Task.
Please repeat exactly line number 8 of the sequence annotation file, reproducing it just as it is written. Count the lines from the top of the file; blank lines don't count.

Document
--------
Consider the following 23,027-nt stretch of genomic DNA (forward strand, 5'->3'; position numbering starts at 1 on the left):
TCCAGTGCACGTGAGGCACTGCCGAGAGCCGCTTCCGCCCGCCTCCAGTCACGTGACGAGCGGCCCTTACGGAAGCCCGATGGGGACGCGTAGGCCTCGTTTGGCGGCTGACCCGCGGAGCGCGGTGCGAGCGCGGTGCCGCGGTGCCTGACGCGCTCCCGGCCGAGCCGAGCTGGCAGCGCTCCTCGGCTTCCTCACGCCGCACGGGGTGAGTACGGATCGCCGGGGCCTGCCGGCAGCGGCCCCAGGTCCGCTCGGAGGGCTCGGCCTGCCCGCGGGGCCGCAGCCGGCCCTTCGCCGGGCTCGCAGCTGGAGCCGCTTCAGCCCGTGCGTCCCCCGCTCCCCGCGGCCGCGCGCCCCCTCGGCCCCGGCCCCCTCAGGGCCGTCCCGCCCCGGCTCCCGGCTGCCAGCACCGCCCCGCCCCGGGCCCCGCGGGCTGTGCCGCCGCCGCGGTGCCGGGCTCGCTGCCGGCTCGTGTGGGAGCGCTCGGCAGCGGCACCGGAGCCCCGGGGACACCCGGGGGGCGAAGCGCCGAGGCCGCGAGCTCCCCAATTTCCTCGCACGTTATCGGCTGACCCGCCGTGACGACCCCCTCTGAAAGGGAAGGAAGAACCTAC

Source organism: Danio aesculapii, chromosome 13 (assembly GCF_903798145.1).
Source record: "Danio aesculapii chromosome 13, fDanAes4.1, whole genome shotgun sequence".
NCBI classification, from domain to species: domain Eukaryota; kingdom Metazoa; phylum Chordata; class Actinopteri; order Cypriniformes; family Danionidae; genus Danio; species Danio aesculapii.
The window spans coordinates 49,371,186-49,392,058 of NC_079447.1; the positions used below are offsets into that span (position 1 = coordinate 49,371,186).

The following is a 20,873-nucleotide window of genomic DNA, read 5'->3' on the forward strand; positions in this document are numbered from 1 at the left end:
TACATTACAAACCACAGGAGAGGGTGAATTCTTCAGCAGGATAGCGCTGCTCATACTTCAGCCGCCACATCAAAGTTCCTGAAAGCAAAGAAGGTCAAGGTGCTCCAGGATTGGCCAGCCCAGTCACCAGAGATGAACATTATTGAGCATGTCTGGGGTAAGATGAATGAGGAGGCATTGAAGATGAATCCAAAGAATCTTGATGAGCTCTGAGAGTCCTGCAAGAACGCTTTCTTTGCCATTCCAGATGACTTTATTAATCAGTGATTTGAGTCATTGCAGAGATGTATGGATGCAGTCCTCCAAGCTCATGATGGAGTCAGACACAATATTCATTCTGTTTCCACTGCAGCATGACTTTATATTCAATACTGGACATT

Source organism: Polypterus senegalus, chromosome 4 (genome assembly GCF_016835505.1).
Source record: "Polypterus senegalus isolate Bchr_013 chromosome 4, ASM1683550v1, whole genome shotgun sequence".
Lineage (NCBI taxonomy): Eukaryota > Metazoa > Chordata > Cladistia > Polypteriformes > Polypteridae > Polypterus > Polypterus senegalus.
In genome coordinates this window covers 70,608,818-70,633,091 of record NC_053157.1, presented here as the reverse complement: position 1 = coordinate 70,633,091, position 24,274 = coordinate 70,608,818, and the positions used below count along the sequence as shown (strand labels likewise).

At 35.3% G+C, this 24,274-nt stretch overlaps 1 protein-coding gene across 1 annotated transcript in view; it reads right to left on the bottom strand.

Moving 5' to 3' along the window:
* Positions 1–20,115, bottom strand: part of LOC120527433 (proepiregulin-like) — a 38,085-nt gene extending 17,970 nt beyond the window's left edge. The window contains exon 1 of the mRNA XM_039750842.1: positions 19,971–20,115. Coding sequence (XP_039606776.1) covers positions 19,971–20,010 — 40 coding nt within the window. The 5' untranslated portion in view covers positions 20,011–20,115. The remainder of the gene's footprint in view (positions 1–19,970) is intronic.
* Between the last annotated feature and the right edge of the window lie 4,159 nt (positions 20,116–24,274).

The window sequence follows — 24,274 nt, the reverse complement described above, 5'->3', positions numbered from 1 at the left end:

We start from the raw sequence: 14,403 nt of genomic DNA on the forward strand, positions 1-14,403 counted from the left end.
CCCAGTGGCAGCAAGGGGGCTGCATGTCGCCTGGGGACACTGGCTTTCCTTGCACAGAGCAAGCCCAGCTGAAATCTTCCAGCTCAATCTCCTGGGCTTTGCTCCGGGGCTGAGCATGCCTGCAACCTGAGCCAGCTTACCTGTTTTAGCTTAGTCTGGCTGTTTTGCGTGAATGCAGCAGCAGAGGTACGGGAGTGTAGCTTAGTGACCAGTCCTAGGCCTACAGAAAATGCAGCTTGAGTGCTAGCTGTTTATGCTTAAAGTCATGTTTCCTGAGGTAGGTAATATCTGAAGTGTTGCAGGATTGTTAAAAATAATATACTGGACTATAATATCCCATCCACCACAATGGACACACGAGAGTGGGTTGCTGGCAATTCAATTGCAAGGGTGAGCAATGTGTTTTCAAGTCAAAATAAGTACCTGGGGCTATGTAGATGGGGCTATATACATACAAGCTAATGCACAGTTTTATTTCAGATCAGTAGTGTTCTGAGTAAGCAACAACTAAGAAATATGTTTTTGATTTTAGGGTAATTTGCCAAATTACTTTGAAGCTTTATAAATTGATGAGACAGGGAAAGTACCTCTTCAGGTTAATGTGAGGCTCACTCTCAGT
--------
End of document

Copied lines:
TACATTACAAACCACAGGAGAGGGTGAATTCTTCAGCAGGATAGCGCTGCTCATACTTCAGCCGCCACATCAAAGTTCCTGAAAGCAAAGAAGGTCAAGGTGCTCCAGGATTGGCCAGCCCAGTCACCAGAGATGAACATTATTGAGCATGTCTGGGGTAAGATGAATGAGGAGGCATTGAAGATGAATCCAAAGAATCTTGATGAGCTCTGAGAGTCCTGCAAGAACGCTTTCTTTGCCATTCCAGATGACTTTATTAATCAGTGATTTGAGTCATTGCAGAGATGTATGGATGCAGTCCTCCAAGCTCATGATGGAGTCAGACACAATATTCATTCTGTTTCCACTGCAGCATGACTTTATATTCAATACTGGACATT